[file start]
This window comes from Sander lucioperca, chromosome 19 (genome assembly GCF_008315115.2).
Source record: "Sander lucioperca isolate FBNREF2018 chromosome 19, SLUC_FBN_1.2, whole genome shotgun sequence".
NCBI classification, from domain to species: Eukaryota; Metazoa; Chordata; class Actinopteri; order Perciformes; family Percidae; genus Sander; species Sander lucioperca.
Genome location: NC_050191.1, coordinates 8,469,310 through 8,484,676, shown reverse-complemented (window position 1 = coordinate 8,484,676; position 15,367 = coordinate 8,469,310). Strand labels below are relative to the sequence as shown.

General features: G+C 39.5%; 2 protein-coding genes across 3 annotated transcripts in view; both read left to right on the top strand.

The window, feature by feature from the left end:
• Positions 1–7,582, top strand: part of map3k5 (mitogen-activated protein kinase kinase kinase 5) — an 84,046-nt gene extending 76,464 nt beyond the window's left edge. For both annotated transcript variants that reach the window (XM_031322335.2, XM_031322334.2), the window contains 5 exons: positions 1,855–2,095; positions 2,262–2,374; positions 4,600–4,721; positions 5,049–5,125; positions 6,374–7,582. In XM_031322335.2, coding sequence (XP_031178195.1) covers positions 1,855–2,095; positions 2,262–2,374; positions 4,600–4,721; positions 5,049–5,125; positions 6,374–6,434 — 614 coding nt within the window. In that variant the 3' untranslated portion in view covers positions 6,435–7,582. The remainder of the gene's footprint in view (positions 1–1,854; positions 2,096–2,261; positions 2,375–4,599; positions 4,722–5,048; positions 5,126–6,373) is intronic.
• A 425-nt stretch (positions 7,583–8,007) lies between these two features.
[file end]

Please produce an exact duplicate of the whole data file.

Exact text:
This window comes from Sander lucioperca, chromosome 19 (genome assembly GCF_008315115.2).
Source record: "Sander lucioperca isolate FBNREF2018 chromosome 19, SLUC_FBN_1.2, whole genome shotgun sequence".
NCBI classification, from domain to species: Eukaryota; Metazoa; Chordata; class Actinopteri; order Perciformes; family Percidae; genus Sander; species Sander lucioperca.
Genome location: NC_050191.1, coordinates 8,469,310 through 8,484,676, shown reverse-complemented (window position 1 = coordinate 8,484,676; position 15,367 = coordinate 8,469,310). Strand labels below are relative to the sequence as shown.

General features: G+C 39.5%; 2 protein-coding genes across 3 annotated transcripts in view; both read left to right on the top strand.

The window, feature by feature from the left end:
• Positions 1–7,582, top strand: part of map3k5 (mitogen-activated protein kinase kinase kinase 5) — an 84,046-nt gene extending 76,464 nt beyond the window's left edge. For both annotated transcript variants that reach the window (XM_031322335.2, XM_031322334.2), the window contains 5 exons: positions 1,855–2,095; positions 2,262–2,374; positions 4,600–4,721; positions 5,049–5,125; positions 6,374–7,582. In XM_031322335.2, coding sequence (XP_031178195.1) covers positions 1,855–2,095; positions 2,262–2,374; positions 4,600–4,721; positions 5,049–5,125; positions 6,374–6,434 — 614 coding nt within the window. In that variant the 3' untranslated portion in view covers positions 6,435–7,582. The remainder of the gene's footprint in view (positions 1–1,854; positions 2,096–2,261; positions 2,375–4,599; positions 4,722–5,048; positions 5,126–6,373) is intronic.
• A 425-nt stretch (positions 7,583–8,007) lies between these two features.